When getting school lunch, one staple has always been the small carton of milk. Milk has long been a required item in school lunches as a part of the nutritional recommendations. However, a new petition proposes a ban on milk in school lunches.
The petition, filed with the U.S. Department of agriculture by the Physicians Committee for Responsible Medicine is asking that milk be taken away from school lunches due to many of the fats and sugars that it contains.
“Dairy products do contain calcium, but it is accompanied by high sugar in the form of lactose, animal growth factors, occasional drugs and contaminants, and a substantial amount of fat and cholesterol in all but the defatted versions,” the petition states.
The petition continues explaining that while milk is a great source of calcium, there are many other healthier foods that can replace milk as a calcium supplement.
“Children can get the calcium they need from beans, green leafy vegetables (e.g., broccoli, kale, collard greens), tofu products, breads and cereals,” the doctors’ committee stated in the petition. “Additionally, a wide variety of non-dairy, calcium-fortified beverages is available today including soy milk, rice milk and fruit juice, all of which provide greater health and nutritional benefits compared with dairy milk.”
However, Anne Goetze, a registered and licensed dietitian at the Oregon Dairy Products Commission, explained that milk provides much more than just calcium.
“Milk is its own component because of the irreplaceable package of nutrients it provides,” Goetze told the Capital Press.
She continued, stating that even though other foods provide some calcium, like broccoli and beans, milk allows the body to easily absorb the calcium into the body. Goetze explained to the Capital Press that it would take 2.5 cups of broccoli, or 4 cups of pinto beans, to replace the calcium in the 8 ounces provided in school lunches.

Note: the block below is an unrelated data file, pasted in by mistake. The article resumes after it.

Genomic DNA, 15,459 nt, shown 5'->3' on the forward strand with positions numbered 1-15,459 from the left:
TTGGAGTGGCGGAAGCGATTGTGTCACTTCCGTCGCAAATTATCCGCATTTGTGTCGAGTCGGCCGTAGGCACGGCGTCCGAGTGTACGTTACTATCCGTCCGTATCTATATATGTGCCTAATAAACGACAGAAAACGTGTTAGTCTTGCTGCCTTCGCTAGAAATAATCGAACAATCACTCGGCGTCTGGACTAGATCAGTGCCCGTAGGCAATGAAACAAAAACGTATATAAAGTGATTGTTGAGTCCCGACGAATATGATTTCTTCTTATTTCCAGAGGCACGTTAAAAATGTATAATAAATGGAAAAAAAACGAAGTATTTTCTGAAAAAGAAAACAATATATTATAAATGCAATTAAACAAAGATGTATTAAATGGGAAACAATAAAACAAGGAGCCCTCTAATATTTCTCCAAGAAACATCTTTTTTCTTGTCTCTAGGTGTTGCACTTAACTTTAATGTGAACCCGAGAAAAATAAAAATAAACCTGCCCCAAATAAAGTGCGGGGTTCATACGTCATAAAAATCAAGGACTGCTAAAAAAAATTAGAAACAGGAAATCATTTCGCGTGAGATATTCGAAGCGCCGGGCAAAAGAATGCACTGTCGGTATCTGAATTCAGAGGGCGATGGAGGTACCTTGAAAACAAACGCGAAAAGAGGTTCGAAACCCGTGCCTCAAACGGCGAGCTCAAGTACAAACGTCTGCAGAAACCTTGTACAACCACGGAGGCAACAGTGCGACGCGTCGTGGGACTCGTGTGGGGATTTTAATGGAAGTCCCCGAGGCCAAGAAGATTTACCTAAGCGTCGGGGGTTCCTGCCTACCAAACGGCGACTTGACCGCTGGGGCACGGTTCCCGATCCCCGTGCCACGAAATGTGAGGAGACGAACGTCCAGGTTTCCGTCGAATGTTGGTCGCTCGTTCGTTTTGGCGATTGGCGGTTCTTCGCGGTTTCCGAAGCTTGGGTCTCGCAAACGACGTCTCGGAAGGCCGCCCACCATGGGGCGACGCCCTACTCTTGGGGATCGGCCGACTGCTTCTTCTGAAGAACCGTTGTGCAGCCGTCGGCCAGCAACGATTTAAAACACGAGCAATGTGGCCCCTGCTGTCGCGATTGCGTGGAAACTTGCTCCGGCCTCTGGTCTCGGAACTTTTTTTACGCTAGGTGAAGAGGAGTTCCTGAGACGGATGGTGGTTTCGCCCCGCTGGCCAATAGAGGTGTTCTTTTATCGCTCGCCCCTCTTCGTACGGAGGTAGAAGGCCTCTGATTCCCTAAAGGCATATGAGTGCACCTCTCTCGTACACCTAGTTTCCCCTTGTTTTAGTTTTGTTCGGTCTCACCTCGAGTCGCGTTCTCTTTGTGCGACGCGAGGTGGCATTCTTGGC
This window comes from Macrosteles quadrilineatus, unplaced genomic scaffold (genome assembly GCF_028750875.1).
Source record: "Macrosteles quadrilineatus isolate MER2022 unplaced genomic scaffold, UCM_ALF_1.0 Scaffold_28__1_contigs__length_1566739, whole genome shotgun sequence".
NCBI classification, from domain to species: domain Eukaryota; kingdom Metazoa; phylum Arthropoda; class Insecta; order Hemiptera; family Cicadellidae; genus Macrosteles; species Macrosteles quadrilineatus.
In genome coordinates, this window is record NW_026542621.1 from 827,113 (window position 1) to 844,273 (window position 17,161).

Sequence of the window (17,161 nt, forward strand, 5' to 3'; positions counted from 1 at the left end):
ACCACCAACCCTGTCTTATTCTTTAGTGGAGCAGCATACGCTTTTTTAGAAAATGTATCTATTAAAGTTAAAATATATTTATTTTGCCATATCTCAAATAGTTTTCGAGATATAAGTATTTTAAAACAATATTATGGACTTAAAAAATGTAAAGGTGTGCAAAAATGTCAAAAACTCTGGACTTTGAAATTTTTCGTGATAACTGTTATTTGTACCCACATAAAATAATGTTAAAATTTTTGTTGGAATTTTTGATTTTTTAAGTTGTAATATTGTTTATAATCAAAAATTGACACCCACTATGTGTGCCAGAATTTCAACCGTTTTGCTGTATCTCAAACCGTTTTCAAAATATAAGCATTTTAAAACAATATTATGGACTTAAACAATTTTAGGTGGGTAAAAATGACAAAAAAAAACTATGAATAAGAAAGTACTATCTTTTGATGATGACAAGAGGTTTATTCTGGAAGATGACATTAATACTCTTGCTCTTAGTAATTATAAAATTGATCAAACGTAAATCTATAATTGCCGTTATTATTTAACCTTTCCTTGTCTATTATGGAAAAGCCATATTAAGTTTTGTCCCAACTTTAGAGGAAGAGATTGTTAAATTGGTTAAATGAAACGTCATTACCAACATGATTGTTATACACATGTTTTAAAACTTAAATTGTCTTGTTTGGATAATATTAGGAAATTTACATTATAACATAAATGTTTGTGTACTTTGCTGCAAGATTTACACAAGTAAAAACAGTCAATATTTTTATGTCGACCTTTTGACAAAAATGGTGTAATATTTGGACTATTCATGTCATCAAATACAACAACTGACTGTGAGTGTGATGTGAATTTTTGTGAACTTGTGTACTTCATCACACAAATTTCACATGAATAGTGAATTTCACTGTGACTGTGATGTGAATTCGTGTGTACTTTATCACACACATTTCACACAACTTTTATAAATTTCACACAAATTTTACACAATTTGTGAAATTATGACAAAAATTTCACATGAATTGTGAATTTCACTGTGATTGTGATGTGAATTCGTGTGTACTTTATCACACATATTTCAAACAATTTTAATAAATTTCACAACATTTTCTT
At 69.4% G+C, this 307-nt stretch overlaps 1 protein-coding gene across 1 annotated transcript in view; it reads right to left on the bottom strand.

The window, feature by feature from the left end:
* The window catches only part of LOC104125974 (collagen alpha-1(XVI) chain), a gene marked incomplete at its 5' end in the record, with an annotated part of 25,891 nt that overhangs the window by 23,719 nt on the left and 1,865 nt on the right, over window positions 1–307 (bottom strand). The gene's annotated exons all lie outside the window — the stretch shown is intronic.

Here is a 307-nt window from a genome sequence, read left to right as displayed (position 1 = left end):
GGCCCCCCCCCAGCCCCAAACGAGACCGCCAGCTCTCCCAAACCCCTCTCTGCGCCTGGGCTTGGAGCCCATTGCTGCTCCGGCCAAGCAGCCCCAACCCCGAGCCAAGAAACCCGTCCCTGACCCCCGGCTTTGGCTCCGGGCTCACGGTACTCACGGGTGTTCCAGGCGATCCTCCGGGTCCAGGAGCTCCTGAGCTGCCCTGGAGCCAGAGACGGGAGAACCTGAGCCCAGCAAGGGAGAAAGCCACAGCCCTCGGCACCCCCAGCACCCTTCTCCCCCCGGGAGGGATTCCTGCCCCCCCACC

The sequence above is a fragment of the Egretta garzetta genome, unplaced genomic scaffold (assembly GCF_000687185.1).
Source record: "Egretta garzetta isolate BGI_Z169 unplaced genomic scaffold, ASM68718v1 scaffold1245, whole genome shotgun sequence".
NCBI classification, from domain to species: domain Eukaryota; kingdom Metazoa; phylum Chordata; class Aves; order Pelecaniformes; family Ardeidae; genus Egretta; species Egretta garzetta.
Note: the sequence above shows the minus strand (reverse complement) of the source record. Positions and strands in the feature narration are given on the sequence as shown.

This petition comes at a time when more focus has been placed on the nutritional value of school lunches. Recently, many schools have banned sugary soft drinks and juices and are looking into banning flavored milks, like chocolate and strawberry milks, due to the amount of sugar in each carton.
“Chocolate milk is soda in drag,” Ann Cooper, director of nutrition services for the Boulder Valley School District in Louisville, Colo. which has already banned flavored milks, said to The Associated Press. “It works as a treat in homes, but it doesn't belong in schools.”
In fact, the petition, while good-intentioned, goes against the recent school lunch guidelines approved by First Lady Michelle Obama earlier this year that called for low fat milks and non-fat flavored milk.
“As parents, we try to prepare decent meals, limit how much junk food our kids eat, and ensure they have a reasonably balanced diet,” Michelle Obama said. “And when we're putting in all that effort the last thing we want is for our hard work to be undone each day in the school cafeteria.”
Nancy Swanson is a writer for 360 Education Solutions